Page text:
STEM @ The Beach camp gives students hands-on approach to engineering

Published June 27, 2017
Student participates in STEM camp
Student participates in STEM camp

The robots wheeled around a white box, picking up red, green, and blue cubes. Others robots pushed the cubes around as the young students were unable to remotely command the robots to do as they wished, while another robot had trouble keeping its pieces intact.

The learning curve at last week’s STEM @ The Beach camp, led by College of Education assistant professor Cathrine Maiorca, had its ups and downs. Yet, for the 17 middle school students in the week-long session at Cal State Long Beach, it was an overwhelming success. Not only did the seventh and eighth graders build a working robot, they made rockets out of plastic bottles, watched videos, listened to leading engineers and participated in various other activities.

The inaugural camp partnered with Long Beach Unified School District to give young students a taste of engineering and perhaps plant the seeds of a career in the multi-faceted field.

Maiorca devised the idea of holding a STEM camp on campus after attending a conference last year, when she met professors from the University of Kentucky and Iowa State University who hold similar camps. She said they helped mentor and develop the camp, designed to engage low-income and under-represented middle school students in STEM activities and introduce them to STEM professions.

“This is important because it is in middle school where students begin life decisions such as staying in school,” Maiorca said. “Students also begin to choose what classes they want to take in high school, which will impact their college and career readiness.”

The camp also allowed preservice teachers the opportunity to practice working with children in a problem based, integrated STEM environment.

“This is a valuable tool for mathematics teachers because it promotes productive struggle in the mathematics classroom as well as mathematical discussions, which is where our K-12 students gain the most learning,” Maiorca said.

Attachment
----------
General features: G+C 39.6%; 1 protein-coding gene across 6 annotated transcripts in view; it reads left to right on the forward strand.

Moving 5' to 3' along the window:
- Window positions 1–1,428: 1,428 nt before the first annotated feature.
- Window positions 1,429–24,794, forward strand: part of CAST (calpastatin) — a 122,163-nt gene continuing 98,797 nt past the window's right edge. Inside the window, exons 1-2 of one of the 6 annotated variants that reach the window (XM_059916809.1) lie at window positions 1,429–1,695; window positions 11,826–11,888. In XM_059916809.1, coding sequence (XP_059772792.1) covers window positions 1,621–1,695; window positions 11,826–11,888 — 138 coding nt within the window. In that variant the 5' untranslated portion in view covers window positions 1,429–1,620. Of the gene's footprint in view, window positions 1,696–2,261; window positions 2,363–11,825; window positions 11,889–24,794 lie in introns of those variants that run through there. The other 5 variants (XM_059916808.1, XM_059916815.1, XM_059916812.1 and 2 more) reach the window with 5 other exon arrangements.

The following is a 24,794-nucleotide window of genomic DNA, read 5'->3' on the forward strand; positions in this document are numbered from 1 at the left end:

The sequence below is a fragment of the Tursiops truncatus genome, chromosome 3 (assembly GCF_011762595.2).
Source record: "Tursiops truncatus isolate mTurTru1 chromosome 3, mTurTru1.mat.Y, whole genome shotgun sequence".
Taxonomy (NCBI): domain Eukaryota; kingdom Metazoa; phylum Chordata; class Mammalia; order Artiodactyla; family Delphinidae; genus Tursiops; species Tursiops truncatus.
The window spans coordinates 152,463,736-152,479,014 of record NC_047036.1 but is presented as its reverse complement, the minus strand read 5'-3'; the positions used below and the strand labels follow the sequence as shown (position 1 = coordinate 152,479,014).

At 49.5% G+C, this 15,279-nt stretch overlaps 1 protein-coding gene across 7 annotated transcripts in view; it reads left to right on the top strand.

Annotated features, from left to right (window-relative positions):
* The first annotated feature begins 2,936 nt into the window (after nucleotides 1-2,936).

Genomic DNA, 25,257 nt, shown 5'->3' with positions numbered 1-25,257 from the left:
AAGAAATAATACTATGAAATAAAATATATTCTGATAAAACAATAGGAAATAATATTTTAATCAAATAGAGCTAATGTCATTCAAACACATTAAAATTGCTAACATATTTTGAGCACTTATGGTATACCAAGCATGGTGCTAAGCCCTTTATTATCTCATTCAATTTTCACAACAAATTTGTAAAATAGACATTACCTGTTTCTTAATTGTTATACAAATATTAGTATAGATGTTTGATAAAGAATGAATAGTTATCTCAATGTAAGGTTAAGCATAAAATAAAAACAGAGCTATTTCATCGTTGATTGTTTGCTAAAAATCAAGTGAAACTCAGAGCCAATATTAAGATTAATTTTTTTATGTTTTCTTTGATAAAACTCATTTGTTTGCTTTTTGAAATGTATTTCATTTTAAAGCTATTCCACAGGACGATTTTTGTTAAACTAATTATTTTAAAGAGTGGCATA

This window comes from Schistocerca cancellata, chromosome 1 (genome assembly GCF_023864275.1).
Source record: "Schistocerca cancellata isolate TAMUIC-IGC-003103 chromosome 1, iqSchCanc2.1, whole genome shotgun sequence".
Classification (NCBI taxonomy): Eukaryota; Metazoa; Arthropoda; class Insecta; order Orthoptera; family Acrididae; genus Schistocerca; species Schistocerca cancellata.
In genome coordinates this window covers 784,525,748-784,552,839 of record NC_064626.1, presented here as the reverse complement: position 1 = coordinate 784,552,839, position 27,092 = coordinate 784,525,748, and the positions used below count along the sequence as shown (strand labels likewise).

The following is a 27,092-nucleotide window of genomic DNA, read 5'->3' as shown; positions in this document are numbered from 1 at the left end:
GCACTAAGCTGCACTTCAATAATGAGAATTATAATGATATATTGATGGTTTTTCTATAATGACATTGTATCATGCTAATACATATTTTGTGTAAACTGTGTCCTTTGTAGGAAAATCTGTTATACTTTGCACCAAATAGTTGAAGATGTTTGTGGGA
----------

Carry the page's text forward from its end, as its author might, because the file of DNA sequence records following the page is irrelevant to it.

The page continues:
Maiorca said the kids seemed to enjoy the camp and many asked to be invited again next summer.

“The robot was kind of easy for me,” said Greg Ahumada, an incoming eighth grader. “I like science and math.” His robot managed to easily pick up the cubes and drop them over the edge of the box.

Ahumada said going to the camp sparked his interest in engineering, and he could see himself studying it further in high school, maybe college.

Sandy Barrera’s robot struggled from the start. First, she and her partner lost a piece. Once they found it, they made a mistake and had to start over. Barrera said despite the trouble, she enjoyed the part when they got to eat the candy the robot managed to pick up with their “hands.”

Earlier in the week, the kids gathered marbles, grabbed Popsicle sticks and red plastic cups and began to build a top-down water flow inspired by rice terraces found in the Philippines. The irrigation system was an idea inspired by Fluor, a global engineering and construction company, which sent representatives to CSULB to lead the class.

“For Fluor, education is one of our highest priorities, the No. 1 priority as far as outreach and giving back to the community,” said DeeDee Rosenthal, community relations manager for Fluor.  “We’ve had a previous relationship with the College of Education … so, when they approached us with this it was a natural fit for us.

“(The purpose is) being able to help underserved students in the Long Beach community and expose them to a camp like this and professionals in the industry – letting them meet engineers, talk to them face-to-face, and learn what Fluor does.”

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